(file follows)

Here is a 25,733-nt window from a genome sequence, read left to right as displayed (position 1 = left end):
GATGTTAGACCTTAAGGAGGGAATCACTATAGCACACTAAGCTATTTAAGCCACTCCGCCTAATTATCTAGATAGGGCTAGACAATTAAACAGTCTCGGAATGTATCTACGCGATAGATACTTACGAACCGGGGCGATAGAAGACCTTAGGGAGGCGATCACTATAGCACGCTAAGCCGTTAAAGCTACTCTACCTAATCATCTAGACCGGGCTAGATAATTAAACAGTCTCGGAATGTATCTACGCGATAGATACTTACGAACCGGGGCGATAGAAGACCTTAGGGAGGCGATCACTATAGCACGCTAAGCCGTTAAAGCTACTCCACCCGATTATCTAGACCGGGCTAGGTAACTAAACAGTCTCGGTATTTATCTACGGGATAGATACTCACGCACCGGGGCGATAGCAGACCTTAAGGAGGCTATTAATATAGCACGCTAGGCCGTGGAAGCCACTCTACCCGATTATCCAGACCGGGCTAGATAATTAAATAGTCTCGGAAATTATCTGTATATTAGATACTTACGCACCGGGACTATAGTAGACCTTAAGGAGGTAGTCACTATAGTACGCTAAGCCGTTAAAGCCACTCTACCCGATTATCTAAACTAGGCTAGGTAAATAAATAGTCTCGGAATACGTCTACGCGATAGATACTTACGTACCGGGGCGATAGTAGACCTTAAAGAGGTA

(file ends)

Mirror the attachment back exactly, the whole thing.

Here is a 25,733-nt window from a genome sequence, read left to right as displayed (position 1 = left end):
GATGTTAGACCTTAAGGAGGGAATCACTATAGCACACTAAGCTATTTAAGCCACTCCGCCTAATTATCTAGATAGGGCTAGACAATTAAACAGTCTCGGAATGTATCTACGCGATAGATACTTACGAACCGGGGCGATAGAAGACCTTAGGGAGGCGATCACTATAGCACGCTAAGCCGTTAAAGCTACTCTACCTAATCATCTAGACCGGGCTAGATAATTAAACAGTCTCGGAATGTATCTACGCGATAGATACTTACGAACCGGGGCGATAGAAGACCTTAGGGAGGCGATCACTATAGCACGCTAAGCCGTTAAAGCTACTCCACCCGATTATCTAGACCGGGCTAGGTAACTAAACAGTCTCGGTATTTATCTACGGGATAGATACTCACGCACCGGGGCGATAGCAGACCTTAAGGAGGCTATTAATATAGCACGCTAGGCCGTGGAAGCCACTCTACCCGATTATCCAGACCGGGCTAGATAATTAAATAGTCTCGGAAATTATCTGTATATTAGATACTTACGCACCGGGACTATAGTAGACCTTAAGGAGGTAGTCACTATAGTACGCTAAGCCGTTAAAGCCACTCTACCCGATTATCTAAACTAGGCTAGGTAAATAAATAGTCTCGGAATACGTCTACGCGATAGATACTTACGTACCGGGGCGATAGTAGACCTTAAAGAGGTA